Covid-19 chain-letters and friend of a friend BS

I am receiving an inordinate number of personal messages on social media and emails asking about different aspects of Covid-19 and the coronavirus. Often the question will be about some email that has purportedly arrived from a friend of a friend in China or Italy or wherever and claiming all sorts of conspiratorial nonsense, proclaiming the end of civilisation, or pointing out how some miracle cure might be a miracle cure (it won’t be). Often recipients are told to urgently share the message with all their contacts.

Now, I am not medically trained, I cannot give medical advice. But, what I do know is that random notes of unknown original source about scientific and medical matters from non-scientist, non-medical friends are invariably BS, they were long before Covid-19 and will remain so long after it’s over and we’ve moved on to the next crisis.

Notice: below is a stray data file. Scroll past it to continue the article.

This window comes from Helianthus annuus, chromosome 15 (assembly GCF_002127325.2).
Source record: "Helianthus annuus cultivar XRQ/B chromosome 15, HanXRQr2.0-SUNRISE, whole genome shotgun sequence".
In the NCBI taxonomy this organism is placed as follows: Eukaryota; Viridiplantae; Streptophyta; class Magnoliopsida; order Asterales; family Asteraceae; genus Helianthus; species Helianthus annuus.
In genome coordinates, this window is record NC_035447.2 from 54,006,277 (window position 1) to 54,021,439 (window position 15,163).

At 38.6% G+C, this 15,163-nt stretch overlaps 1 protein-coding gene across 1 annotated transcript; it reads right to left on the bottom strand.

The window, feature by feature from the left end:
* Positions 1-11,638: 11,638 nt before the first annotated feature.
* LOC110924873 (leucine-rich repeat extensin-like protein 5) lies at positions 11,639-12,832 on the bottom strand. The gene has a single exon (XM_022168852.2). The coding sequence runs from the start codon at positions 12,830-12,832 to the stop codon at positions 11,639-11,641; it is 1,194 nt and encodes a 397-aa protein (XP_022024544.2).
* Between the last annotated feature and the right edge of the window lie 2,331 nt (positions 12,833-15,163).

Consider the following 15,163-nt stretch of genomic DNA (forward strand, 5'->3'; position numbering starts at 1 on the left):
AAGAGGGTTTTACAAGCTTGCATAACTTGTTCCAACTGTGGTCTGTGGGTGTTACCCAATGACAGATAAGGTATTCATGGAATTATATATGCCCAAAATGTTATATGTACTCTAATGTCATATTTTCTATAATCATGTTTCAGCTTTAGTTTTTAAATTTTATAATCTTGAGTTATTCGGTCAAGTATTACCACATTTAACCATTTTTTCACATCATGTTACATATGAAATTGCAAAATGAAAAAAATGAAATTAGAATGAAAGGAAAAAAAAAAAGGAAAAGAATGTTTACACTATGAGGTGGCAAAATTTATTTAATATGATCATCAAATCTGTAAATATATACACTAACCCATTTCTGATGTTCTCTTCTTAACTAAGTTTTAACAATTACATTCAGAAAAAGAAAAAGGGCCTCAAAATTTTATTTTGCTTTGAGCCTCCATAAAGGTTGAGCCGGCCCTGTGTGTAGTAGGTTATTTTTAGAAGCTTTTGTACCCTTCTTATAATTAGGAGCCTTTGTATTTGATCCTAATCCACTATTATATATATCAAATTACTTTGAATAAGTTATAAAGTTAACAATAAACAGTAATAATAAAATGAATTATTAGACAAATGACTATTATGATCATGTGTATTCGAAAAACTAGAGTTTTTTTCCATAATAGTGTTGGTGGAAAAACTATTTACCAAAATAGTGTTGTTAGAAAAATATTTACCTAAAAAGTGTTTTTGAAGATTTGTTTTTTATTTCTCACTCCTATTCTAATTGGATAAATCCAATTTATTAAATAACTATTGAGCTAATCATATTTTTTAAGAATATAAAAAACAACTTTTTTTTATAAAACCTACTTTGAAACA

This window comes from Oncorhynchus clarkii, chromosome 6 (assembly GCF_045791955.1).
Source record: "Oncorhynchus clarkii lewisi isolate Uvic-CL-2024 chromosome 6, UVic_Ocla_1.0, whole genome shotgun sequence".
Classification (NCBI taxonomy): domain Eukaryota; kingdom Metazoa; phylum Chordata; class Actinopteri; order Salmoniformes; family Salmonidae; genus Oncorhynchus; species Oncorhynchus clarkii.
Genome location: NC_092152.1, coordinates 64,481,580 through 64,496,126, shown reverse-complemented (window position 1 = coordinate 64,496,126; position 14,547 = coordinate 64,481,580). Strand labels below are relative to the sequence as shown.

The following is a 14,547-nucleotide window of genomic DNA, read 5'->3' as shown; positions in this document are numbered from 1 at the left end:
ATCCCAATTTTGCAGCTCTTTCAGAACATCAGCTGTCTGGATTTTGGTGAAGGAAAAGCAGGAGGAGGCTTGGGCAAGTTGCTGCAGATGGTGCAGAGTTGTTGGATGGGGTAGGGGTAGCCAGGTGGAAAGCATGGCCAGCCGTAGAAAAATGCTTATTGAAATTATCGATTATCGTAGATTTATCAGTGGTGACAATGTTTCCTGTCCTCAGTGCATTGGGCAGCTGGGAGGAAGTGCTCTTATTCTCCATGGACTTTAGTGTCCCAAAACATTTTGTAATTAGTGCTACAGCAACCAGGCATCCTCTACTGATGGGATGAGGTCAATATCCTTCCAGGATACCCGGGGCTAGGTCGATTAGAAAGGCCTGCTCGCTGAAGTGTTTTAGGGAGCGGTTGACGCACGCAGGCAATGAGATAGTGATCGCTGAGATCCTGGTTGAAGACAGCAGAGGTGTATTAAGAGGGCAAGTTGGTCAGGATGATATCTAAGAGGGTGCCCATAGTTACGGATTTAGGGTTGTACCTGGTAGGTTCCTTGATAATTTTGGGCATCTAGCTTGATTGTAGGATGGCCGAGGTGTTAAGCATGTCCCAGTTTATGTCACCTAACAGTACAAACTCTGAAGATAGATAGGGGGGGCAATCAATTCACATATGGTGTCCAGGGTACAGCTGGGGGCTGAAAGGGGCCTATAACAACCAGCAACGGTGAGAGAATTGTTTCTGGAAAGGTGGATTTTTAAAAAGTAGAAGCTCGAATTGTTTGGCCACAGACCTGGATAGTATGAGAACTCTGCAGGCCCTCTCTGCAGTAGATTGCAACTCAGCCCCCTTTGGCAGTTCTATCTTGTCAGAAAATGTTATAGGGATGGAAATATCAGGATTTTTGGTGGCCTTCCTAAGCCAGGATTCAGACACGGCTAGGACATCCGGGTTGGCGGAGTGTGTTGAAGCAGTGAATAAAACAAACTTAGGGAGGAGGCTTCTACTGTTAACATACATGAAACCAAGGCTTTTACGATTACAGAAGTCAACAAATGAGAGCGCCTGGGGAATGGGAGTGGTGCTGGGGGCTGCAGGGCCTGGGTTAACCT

Often the BS is sprinkled with truth glitter as a kind of camouflage, but the stinking turd beneath the shiny, thin veneer of sparkles is still unpolished, fake news, scam fodder, or somehow maliciously biased ordure. It may also just be common or garden bovine waste of the kind you might use to condition allotment soil to make your rhubarb grow thicker if there were not sufficient equine output available.

If you receive such a message, just delete it. It takes a simple swipe, tap or click and you can then forget about it. Please don’t share it. Please don’t email it to people you imagine might be able to remove the glitter and reveal some hidden truth.

If you have real concerns and questions about Covid-19 and the coronavirus that causes it, visit the websites of the NHS or the WHO and take note of their advice and guidance.

Stay well friends :-)

Author: 雷竞技官网

Award-winning freelance science writer, author of Deceived Wisdom. Sharp-shooting photographer and wannabe rockstar.